Anatomical and procedural determinants of ambulatory blood pressure lowering following catheter-based renal denervation using radiofrequency.

By 21 Μαρτίου 2018 10 Απριλίου, 2019 Δημοσιεύσεις

Δημοσίευση στις 2018/3/21 στο PubMed: https://www.ncbi.nlm.nih.gov/pubmed/29555535

Lauder L, Ewen S, Tzafriri AR, Edelman ER, Cremers B, Kulenthiran S, Ukena C, Linz D, Kindermann I, Tsioufis C, Scheller B, Böhm M, Mahfoud F.

Abstract

BACKGROUND/PURPOSE:

Catheter-based renal sympathetic denervation (RDN) has been introduced to lower blood pressure (BP) and sympathetic activity in patients with uncontrolled hypertension with at best equivocal results. It has been postulated that anatomic and procedural elements introduce unaccounted variability and yet little is known of the impact of renal anatomy and procedural parameters on BP response to RDN.

METHODS/MATERIALS:

Anatomical parameters such as length and diameter were analyzed by quantitative vascular analysis and the prevalence of accessory renal arteries and renal artery disease were documented in 150 patients with resistant hypertension undergoing bilateral RDN using a mono-electrode radiofrequency catheter (Symplicity Flex, Medtronic).

RESULTS:

Accessory renal arteries and renal artery disease were present in 56 (37%) and 14 patients (9%), respectively. At 6-months, 24 h-ambulatory BP was reduced by 11/6 mm Hg (p < 0.001 for both). Change of systolic blood pressure (SBP) was not related to the presence of accessory renal arteries (p = 0.543) or renal artery disease (p = 0.598). Patients with at least one main renal artery diameter ≤ 4 mm had a more pronounced reduction of 24 h-ambulatory SBP compared to patients where both arteries were >4 mm (-19 vs. -10 mmHg; p = 0.038). Neither the length of the renal artery nor the number of RF ablations influenced 24 h-ambulatory BP reduction at 6 months.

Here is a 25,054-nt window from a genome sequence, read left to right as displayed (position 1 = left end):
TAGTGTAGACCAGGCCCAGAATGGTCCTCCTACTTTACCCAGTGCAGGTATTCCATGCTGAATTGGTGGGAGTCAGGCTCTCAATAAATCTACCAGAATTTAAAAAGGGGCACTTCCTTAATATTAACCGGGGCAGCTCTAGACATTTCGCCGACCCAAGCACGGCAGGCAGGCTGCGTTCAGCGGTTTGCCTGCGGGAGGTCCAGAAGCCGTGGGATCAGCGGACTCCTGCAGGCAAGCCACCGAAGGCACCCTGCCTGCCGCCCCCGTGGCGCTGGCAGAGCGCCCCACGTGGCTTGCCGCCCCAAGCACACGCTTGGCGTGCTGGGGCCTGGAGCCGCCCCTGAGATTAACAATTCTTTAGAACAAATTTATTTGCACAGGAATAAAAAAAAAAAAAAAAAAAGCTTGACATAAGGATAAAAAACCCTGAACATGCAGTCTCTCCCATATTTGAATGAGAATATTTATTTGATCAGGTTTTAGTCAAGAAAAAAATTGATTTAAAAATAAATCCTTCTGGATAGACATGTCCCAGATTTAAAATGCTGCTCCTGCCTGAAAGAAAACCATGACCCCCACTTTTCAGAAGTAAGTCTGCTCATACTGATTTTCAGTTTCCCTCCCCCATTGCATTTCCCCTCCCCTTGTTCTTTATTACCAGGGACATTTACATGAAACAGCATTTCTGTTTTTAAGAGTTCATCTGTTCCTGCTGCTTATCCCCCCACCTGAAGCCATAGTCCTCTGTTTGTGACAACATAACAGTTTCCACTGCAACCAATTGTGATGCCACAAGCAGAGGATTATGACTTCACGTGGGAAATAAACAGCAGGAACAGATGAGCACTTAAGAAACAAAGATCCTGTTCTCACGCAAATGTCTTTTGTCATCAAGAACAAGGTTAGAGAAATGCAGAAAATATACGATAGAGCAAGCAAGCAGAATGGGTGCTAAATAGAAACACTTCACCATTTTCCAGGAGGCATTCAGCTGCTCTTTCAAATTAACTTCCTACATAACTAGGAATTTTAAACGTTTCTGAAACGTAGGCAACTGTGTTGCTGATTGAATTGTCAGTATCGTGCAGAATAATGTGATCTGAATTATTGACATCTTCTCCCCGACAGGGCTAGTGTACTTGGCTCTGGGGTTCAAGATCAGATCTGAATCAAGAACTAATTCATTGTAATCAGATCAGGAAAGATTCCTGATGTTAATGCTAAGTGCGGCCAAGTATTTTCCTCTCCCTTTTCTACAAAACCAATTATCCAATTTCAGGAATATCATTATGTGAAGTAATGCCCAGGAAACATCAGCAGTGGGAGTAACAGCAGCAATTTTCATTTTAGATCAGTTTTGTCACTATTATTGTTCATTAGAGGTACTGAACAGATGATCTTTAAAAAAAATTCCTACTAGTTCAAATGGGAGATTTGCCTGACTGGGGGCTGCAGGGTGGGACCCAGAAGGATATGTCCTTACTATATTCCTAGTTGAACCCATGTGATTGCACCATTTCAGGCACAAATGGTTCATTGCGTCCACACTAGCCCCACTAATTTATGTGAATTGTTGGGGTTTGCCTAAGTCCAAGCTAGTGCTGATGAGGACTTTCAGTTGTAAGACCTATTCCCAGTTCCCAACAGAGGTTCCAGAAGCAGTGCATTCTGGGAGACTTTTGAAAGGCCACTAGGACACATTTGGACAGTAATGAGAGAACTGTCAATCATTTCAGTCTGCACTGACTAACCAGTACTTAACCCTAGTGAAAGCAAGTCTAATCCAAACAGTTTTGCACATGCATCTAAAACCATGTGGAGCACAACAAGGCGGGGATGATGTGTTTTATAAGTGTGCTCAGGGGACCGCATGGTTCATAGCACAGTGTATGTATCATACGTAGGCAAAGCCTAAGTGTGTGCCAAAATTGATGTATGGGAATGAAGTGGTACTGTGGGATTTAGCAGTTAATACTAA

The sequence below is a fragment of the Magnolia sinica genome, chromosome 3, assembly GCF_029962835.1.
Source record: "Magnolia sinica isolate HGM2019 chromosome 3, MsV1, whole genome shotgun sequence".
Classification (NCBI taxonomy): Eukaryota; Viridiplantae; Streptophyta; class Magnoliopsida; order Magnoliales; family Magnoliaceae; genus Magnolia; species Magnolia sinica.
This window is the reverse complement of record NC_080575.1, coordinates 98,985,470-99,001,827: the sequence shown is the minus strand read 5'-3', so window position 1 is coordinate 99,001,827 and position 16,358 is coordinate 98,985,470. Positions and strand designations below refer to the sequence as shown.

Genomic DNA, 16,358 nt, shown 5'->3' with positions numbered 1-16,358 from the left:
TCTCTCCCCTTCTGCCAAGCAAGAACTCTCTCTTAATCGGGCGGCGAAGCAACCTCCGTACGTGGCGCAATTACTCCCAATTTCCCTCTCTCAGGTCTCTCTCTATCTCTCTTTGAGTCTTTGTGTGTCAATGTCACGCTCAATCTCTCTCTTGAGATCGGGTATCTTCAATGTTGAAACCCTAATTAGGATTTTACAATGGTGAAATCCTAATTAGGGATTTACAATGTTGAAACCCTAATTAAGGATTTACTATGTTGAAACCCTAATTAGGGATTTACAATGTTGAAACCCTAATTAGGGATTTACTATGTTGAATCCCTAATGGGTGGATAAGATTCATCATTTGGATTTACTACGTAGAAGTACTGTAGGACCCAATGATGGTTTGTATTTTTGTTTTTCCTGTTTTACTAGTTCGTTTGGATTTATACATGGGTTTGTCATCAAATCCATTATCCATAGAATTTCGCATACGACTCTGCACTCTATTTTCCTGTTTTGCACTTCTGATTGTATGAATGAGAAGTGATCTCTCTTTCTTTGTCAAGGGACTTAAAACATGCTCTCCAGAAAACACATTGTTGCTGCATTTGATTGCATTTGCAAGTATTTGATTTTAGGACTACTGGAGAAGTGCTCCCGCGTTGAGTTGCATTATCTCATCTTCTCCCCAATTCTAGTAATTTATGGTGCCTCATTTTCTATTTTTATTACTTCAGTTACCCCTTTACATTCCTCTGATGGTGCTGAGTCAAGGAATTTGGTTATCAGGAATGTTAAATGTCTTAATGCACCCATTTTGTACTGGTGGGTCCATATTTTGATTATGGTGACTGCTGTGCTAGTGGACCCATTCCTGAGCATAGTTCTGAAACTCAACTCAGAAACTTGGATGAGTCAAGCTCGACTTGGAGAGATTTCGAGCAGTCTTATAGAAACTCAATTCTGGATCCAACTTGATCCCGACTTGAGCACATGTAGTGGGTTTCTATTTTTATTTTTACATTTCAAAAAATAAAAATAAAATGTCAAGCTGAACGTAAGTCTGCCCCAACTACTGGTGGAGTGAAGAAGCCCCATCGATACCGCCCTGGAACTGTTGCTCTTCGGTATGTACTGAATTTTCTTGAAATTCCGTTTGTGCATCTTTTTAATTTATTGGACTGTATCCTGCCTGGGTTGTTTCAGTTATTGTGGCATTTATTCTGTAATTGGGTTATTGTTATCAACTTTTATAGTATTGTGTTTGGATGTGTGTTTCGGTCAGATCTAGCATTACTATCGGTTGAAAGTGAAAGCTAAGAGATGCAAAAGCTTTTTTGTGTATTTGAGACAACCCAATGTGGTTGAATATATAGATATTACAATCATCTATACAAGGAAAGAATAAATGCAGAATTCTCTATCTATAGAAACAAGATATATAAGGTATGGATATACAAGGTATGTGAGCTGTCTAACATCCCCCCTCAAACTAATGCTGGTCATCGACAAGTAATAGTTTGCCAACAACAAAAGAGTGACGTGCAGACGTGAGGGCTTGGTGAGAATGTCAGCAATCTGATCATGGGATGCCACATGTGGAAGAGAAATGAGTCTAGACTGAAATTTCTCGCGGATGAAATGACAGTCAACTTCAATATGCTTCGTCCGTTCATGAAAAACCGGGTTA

CONCLUSIONS:

24 h-ambulatory BP lowering was most pronounced in patients with smaller renal artery diameter but not related to renal artery length, accessory arteries or renal artery disease. Further, there was no dose-response relationship observed with increasing number of ablations.

CONDENSED ABSTRACT:

Because little is known of the impact of renal anatomy and procedural parameters on blood pressure (BP) response to renal denervation (RDN), anatomical and procedural data were analyzed in 150 patients undergoing bilateral RDN. BP lowering was most pronounced in patients with smaller renal artery diameter but not related to renal artery length, the presence of renal artery disease or accessory renal arteries. Further, there was no dose-response relationship observed with increasing number of ablations.

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